You should receive a written report on the firm’s headed notepaper that contains the recommendations, with the name of your Offshore Financial Adviser and the name of the firm and regulated individuals where appropriate. The Offshore Financial Adviser should give you a few days to read the report before you agree to proceed with the recommendations.
The report, ideally, should include-
- The reasons for any recommendation
- Take account of your current and future plans
- Clarify the risk you are prepared to take and all the product costs.
- Disclose the earnings the adviser will receive by way of a fee or, in some cases, commission.
- Breakdown the actual fees of the products (if it just says 1% it is worthless, that is a small part of the charges applied)
( ** Why do we say worthless? We have seen an Offshore Financial Adviser claiming to be in Switzerland, providing a report to someone in France on the basis of a Pension Transfer report generated from the Isle of Man and signed off by someone regulated in Gibraltar.
The Offshore Financial Adviser’s name and his company from Switzerland was printed on the report . It claimed to be regulated but when the client had a problem, not one of the 4 companies involved accepted any responsibility for the advice. Ultimately the money ended up in a high commission generating insurance bond held in Dublin for a pension QROPS in Malta. The client lost 50% of his money, and the Offshore Financial Adviser disappeared.)
Offshore financial adviser – Only if you ask will you find out.
Don’t be afraid to do a little bit of homework before taking any action. It could save a lot of time and money later on.
A good Offshore Financial Adviser will help you by providing all necessary contracts and certificates. If he/she does not, then this is not the right offshore financial adviser for you.
While being regulated is the starting point, it is not the only thing worth considering. If a client has to contact a regulator, then something will have gone wrong. Prevention is better than cure, so try to choose carefully.
There will be many a thoroughly capable Offshore Financial Adviser in the marketplace . In highly regulated jurisdictions, it may be easier to get information to help you choose the right Offshore Financial Adviser by just looking at a register. In other jurisdictions, you will need to ask your Offshore Financial Adviser a few more questions- the good Offshore Financial Adviser will be more than happy to help with this.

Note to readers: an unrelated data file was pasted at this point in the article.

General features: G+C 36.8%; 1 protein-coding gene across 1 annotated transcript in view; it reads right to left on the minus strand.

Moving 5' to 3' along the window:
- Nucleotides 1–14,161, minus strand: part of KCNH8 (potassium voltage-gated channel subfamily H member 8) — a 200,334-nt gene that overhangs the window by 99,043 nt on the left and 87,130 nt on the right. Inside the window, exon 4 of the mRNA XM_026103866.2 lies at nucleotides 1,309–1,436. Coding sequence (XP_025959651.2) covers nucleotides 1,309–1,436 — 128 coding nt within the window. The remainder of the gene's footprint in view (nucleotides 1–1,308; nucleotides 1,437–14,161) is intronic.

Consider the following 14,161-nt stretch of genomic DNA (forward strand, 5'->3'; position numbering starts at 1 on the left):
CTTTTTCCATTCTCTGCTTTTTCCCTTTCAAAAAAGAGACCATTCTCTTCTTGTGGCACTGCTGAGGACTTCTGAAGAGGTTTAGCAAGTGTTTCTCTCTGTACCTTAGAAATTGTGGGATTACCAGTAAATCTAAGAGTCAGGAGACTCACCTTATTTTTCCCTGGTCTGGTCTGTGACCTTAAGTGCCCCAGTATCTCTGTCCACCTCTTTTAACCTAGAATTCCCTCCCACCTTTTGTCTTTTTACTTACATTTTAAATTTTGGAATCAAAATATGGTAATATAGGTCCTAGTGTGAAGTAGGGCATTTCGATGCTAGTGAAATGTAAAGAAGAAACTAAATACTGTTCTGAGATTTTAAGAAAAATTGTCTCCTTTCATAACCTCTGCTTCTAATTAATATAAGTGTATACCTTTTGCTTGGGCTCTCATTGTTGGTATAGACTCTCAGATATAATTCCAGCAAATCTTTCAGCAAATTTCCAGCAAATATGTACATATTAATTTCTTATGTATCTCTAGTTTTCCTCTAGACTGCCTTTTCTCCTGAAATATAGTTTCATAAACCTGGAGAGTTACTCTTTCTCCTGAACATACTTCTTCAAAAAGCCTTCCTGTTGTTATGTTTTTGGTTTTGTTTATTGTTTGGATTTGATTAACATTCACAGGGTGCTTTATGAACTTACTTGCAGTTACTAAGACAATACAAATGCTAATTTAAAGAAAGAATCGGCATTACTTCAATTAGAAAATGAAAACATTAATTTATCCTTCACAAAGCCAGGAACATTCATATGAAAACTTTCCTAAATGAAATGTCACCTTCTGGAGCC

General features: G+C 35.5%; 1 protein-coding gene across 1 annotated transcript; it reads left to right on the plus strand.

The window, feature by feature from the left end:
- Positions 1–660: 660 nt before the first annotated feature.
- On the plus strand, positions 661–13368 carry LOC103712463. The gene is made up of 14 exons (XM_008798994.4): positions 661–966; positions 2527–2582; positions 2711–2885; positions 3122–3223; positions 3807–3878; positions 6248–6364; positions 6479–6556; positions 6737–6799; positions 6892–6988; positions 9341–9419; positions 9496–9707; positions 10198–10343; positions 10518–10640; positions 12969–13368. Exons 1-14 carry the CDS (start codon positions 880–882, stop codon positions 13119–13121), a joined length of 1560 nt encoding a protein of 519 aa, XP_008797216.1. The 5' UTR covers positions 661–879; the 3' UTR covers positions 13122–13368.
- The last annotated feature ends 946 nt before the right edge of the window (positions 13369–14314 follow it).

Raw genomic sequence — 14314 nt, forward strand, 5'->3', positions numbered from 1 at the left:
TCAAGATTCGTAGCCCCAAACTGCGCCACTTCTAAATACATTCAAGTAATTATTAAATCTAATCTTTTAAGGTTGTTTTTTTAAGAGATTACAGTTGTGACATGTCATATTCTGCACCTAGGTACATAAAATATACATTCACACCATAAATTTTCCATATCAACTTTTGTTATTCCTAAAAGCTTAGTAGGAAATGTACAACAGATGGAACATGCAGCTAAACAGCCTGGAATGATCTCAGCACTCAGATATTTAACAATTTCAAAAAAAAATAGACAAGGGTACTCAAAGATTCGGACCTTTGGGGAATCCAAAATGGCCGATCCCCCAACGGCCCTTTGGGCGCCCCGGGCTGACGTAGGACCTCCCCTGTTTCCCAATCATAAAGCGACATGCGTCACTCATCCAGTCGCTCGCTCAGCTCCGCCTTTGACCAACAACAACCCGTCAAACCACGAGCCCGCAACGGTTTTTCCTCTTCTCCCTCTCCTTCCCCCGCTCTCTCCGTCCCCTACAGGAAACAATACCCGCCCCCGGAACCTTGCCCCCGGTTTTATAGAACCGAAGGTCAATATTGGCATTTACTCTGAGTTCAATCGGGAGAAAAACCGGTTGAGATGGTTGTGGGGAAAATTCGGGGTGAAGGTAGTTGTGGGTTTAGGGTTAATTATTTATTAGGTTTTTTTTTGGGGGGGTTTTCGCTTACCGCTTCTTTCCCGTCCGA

With regard to Point 1 above:
- Not all financial advice or financial products require high levels of qualification. There are many decent Offshore Financial Advisers that can provide competent financial planning for many expats.
- Someone with Certificate Level qualifications ( such as CII( Award ) , CertPFS or the old UK FPC papers ) should be able to advice on life insurance, mortgages and savings products.
- Diploma level advisers, a UK requirement, are qualified to provide more comprehensive financial planning, cashflows and more complex investment advice. (usually DipPFS or DipFA)
- Anything above this level is a bonus and just shows the Offshore Financial Adviser has shown a lot of commitment to become more qualified. However, ideally, anyone looking to transfer a UK pension should ask for an AF3 or G60 qualified adviser.
The views expressed in this article are not to be construed as personal advice. You should contact a qualified and ideally regulated adviser in order to obtain up to date personal advice with regard to your own personal circumstances. If you do not then you are acting under your own authority and deemed “execution only”. The author does not except any liability for people acting without personalised advice, who base a decision on views expressed in this generic article. Where this article is dated then it is based on legislation as of the date. Legislation changes but articles are rarely updated, although sometimes a new article is written; so, please check for later articles or changes in legislation on official government websites, as this article should not be relied on in isolation.
Article published 1st February 2016